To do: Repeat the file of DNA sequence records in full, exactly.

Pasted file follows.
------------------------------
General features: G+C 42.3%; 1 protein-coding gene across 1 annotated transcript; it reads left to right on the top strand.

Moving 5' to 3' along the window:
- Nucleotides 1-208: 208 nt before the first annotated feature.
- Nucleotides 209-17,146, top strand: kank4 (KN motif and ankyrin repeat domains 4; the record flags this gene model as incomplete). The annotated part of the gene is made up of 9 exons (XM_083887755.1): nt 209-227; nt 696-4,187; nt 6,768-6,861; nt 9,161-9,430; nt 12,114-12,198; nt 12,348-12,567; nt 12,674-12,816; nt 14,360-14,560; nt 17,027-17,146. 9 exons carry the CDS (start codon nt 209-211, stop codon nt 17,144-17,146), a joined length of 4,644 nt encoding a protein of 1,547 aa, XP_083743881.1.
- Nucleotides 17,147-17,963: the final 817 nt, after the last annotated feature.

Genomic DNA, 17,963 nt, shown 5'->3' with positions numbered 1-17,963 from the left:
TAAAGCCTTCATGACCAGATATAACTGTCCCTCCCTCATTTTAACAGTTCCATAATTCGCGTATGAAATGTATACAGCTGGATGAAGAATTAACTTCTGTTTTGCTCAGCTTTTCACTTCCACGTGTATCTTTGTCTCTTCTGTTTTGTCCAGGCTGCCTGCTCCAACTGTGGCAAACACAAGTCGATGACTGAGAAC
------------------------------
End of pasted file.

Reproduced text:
General features: G+C 42.3%; 1 protein-coding gene across 1 annotated transcript; it reads left to right on the top strand.

Moving 5' to 3' along the window:
- Nucleotides 1-208: 208 nt before the first annotated feature.
- Nucleotides 209-17,146, top strand: kank4 (KN motif and ankyrin repeat domains 4; the record flags this gene model as incomplete). The annotated part of the gene is made up of 9 exons (XM_083887755.1): nt 209-227; nt 696-4,187; nt 6,768-6,861; nt 9,161-9,430; nt 12,114-12,198; nt 12,348-12,567; nt 12,674-12,816; nt 14,360-14,560; nt 17,027-17,146. 9 exons carry the CDS (start codon nt 209-211, stop codon nt 17,144-17,146), a joined length of 4,644 nt encoding a protein of 1,547 aa, XP_083743881.1.
- Nucleotides 17,147-17,963: the final 817 nt, after the last annotated feature.

Genomic DNA, 17,963 nt, shown 5'->3' with positions numbered 1-17,963 from the left:
TAAAGCCTTCATGACCAGATATAACTGTCCCTCCCTCATTTTAACAGTTCCATAATTCGCGTATGAAATGTATACAGCTGGATGAAGAATTAACTTCTGTTTTGCTCAGCTTTTCACTTCCACGTGTATCTTTGTCTCTTCTGTTTTGTCCAGGCTGCCTGCTCCAACTGTGGCAAACACAAGTCGATGACTGAGAAC